Australia has a conflicting history when it comes to adopting a possible nuclear deterrent. Before the late 1960’s the Australian government seriously considered establishing its own nuclear programme. Since the tumultuous years of the early 1970’s the broader Australian establishment has rejected this idea out of hand. Instead Australia takes comfort in its geographic isolation and hopes the American nuclear blanket will cover us in the event of a major war.
But nuclear proliferation is now on the table for several Asian states and Islamists are posing real threats to the existence of several governments, which already have or have the ability to obtain “nukes”. Whatever its position on nuclear weapons Australia can no longer remain complacent. Growing geopolitical instability in the Asia-Pacific region and an economic reorientation towards East Asia only add further uncertainty to Australia’s long-term security.
Australia already has the ability to establish its own nuclear deterrent independent of its allies. However, this would hardly be necessary given Australia’s close ties to the United States and a rather one sided historic alliance, with Australia giving more than it gets in the way of military assistance.
The United States may be open to temporarily leasing nuclear weapons to the Australian government. Indeed the United States already lends its arsenal to five of its NATO allies; these are Belgium, the Netherlands, Germany, Italy and Turkey. This course of action would also avoid legal issues around non-proliferation treaties and remove the need for bipartisanship.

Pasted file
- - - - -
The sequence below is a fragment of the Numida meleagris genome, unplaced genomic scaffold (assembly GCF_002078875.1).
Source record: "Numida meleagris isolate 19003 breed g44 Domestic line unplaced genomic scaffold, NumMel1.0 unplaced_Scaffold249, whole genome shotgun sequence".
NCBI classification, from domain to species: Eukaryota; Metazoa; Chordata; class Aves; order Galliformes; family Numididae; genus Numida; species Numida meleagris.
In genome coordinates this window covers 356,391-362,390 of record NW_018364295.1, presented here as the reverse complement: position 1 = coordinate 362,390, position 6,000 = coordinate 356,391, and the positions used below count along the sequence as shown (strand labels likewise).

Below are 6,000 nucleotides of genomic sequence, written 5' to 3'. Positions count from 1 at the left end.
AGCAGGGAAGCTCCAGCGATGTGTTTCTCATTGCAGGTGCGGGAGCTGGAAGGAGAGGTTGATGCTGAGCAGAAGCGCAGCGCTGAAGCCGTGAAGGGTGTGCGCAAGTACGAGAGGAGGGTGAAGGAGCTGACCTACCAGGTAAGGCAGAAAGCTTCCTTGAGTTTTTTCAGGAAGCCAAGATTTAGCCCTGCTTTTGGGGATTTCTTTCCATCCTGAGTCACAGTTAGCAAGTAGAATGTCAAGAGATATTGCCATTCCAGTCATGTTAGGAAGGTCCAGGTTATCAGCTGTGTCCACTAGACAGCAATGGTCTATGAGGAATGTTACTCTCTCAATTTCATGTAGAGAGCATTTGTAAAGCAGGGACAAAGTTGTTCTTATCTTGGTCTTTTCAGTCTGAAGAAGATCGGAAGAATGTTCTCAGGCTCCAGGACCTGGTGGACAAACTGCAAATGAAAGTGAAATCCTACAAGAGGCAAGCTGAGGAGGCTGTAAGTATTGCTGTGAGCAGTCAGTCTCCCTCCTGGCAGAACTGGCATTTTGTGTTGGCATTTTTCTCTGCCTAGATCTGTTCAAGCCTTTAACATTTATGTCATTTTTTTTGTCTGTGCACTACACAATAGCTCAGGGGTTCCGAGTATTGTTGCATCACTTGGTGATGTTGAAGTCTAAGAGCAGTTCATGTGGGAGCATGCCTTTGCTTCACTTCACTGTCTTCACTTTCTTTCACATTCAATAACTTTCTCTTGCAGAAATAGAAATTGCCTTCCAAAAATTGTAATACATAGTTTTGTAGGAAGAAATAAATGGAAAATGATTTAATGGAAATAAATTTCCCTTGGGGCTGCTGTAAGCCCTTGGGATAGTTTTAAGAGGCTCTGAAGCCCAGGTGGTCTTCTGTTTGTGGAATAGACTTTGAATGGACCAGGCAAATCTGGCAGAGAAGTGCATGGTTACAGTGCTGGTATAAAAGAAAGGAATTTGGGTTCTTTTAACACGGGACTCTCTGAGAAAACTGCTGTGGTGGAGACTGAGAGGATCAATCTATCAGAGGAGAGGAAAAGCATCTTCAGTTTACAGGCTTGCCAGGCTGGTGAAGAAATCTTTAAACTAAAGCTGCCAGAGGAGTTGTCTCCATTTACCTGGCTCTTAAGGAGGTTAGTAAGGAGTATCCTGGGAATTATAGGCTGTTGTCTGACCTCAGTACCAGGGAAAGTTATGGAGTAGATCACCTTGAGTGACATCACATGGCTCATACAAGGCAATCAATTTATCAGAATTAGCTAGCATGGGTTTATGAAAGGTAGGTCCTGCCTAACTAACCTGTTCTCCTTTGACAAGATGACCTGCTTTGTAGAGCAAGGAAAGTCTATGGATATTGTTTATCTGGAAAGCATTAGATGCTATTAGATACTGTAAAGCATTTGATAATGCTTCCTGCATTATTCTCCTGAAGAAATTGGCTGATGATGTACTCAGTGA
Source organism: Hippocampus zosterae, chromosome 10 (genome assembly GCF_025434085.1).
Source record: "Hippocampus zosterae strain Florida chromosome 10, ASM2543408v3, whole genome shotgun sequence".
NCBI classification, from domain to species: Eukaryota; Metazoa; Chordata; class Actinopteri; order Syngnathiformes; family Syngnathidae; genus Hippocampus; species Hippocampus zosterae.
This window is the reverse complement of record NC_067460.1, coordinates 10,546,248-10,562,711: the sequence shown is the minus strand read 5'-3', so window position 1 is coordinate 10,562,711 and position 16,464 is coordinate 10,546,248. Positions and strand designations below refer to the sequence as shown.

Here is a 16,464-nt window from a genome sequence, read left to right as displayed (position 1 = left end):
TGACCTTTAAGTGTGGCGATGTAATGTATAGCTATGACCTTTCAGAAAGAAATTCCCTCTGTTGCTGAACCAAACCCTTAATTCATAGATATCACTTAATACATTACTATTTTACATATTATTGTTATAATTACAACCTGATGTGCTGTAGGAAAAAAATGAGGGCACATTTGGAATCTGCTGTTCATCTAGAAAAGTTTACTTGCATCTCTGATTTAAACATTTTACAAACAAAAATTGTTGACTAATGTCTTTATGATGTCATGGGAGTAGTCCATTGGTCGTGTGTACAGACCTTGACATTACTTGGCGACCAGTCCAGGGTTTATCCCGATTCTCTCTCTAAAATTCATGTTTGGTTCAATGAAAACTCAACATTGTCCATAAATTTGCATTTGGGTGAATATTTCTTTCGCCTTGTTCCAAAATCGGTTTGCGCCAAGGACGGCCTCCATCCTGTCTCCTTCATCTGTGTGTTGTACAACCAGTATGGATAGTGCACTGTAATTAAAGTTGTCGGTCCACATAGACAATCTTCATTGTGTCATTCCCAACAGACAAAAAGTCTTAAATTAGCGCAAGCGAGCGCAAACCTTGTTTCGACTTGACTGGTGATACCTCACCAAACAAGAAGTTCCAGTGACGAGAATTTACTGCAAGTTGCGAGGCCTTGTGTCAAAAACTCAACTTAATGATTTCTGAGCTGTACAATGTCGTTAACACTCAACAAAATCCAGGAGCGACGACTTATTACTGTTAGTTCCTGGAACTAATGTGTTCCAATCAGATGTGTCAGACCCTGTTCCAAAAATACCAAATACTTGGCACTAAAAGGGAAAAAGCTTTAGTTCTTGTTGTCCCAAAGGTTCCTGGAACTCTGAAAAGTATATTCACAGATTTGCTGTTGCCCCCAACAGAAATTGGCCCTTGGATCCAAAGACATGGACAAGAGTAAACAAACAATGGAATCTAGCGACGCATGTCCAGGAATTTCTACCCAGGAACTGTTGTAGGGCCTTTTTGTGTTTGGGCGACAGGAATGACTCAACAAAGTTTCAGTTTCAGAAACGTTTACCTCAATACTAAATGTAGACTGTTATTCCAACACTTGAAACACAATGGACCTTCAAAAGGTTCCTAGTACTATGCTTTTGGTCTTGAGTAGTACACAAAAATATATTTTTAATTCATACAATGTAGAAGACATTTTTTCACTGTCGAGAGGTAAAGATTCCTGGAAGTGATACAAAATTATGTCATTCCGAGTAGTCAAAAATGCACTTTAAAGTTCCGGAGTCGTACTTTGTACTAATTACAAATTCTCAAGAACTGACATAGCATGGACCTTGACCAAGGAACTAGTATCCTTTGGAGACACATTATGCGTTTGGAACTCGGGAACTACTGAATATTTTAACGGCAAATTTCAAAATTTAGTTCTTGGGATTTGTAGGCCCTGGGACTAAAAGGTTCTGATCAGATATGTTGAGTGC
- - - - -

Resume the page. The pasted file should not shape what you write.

An independent nuclear programme would be politically destabilising, controversial and require a commitment over multiple election cycles. A nuclear lease programme similar to the NATO model could be deployed rapidly in just one electoral cycle. Though controversial such a move could be manageable in the event of any number of current conflicts evolving into a wider crisis.
A lease programme would make Australia more dependent on the Untied States in the short to mid term. However, it would also give Australia more muscle in the alliance and open the way for a truly independent Australian nuclear deterrence programme to follow.
This issue isn’t going away anytime soon. With or without “nukes” Australia needs to develop a sound long-term strategy for its own defence. This strategy must be viable outside our alliance to the Untied States. It must also provide Australia with the ability to deter nuclear-armed rivals in the Asian Century.